It’s been a while since I dove deep into scientific literature to bring you some interesting, useful insights. Today’s the day!
Here are some discoveries from the latest research conducted through controlled, speed-dating experiments by researchers.
In Western culture, both pop theory and recent behavioral research support the “nice guy stereotype,” suggesting that communal qualities that emphasize caring for others may be unattractive in men. Few studies, however, have examined the initial attractiveness of personality in other cultures through methods other than self-report. We tested associations between personal attributes (i.e., communal attributes, social desirability, self-esteem, narcissism) and speed-dating success (i.e., ratings of mate desirability) among young Asian Americans. Single Asian Americans (N = 262) went on speed-dates (N observations = 2,181) with members of the other gender and completed questionnaires about each date. Using the social relations model, we found that communal attributes (both self-rated and perceived) and self-esteem, but not social desirability or narcissism, contributed to greater speed-dating success for men and women. On the whole, contrary to the popular saying and previous findings among Europeans/European Americans, findings indicate that nice guys and gals can finish first.
My thoughts: These findings aren’t surprising to me. Nice guys finishing last is a common saying or belief , but in the dating advice world, many dating experts emphasize the nuance that women prefer someone who can be kind at the right moments and assertive at other moments. Hence, I haven’t seen being nice as a bad thing for a while. No one really breaks up with someone because they’re too nice. The sample size is too small to be conclusive, but 262 people is nothing to sneeze at and it’s difficult to get enough people, so I will give some weight to this study.
How do our feelings impact the romantic judgments and decisions we make? In a speed-dating context, where people have to judge potential romantic partners sequentially, we investigated whether and how participants’ prior affective state guided romantic desire toward and actual choice for an interaction partner. We found evidence for contrast effects, meaning that romantic judgments contrasted with the affective states participants were in at the start of a new interaction. The more positive (excited, interested, or happy) participants felt after one interaction partner, the less attracted they were toward a new interaction partner, and the more negative they felt (irritated or bored), the more attracted they were. The effect of negative emotions (NEs) was primarily visible in men, for whom more prior NEs even increased the chance of choosing an interaction partner at the end of the evening. The effect of positive emotions (PEs), however, had faded away when people chose their date at the end. Additional analyses revealed that specific emotions showed differential effects on romantic desire and actual choice and that contrast effects were mediated but not fully explained (at least in the case of PEs) by desire toward the previous interaction partner.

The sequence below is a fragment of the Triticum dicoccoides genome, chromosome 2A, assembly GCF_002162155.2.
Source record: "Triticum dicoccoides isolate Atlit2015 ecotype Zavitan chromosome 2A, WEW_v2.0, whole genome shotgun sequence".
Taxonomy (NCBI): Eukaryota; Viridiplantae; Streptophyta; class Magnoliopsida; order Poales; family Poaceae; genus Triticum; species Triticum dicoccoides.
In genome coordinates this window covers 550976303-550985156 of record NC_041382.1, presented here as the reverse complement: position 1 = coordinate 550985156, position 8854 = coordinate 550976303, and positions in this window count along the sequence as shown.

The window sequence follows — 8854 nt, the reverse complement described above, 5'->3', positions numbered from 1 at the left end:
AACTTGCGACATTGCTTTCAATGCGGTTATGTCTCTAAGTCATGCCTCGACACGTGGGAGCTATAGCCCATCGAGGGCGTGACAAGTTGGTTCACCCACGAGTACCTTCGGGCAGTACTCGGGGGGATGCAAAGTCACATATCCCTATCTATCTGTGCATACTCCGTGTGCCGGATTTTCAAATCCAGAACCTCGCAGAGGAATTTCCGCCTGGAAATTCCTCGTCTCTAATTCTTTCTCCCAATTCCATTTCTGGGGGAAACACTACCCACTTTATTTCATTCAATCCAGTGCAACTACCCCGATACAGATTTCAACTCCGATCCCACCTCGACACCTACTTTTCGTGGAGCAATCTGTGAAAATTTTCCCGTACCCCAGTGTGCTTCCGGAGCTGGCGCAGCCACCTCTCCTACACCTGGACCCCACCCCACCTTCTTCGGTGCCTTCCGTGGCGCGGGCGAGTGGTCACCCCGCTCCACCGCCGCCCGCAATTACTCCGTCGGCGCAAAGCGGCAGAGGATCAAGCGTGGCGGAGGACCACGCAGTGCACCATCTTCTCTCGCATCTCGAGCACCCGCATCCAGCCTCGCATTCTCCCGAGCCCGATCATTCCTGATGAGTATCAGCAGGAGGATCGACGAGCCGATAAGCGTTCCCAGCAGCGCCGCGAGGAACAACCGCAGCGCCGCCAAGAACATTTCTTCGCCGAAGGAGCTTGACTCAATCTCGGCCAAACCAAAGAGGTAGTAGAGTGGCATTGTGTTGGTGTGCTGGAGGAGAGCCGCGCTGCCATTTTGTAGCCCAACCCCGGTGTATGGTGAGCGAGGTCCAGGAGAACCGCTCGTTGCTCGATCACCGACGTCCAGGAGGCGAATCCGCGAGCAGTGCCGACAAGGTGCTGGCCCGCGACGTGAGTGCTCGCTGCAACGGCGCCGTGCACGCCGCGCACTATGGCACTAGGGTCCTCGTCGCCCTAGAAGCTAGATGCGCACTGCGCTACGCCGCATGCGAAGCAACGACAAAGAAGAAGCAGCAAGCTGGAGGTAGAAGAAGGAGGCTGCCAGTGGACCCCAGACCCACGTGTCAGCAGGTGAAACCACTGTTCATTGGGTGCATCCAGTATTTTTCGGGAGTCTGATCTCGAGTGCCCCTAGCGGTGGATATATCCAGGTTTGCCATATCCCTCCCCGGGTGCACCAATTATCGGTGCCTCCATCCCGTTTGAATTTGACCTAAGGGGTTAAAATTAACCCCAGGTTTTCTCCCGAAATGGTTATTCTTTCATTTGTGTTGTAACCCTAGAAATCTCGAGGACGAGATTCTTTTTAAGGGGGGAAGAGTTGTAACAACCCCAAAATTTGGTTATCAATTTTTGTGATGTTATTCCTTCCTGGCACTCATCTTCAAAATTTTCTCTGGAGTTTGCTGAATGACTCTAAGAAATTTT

My thoughts: This one’s a bit confusing, so if there are any scientists out there who want to chime in and explain it, feel free. My big takeaway is it’s not conclusive, but it implies that if you’re positively jiving with one person, you’re less likely to jive with a new person who is trying to court you that comes into the picture. And if you’re really not feeling the current person, you’re more likely to be attracted to someone new.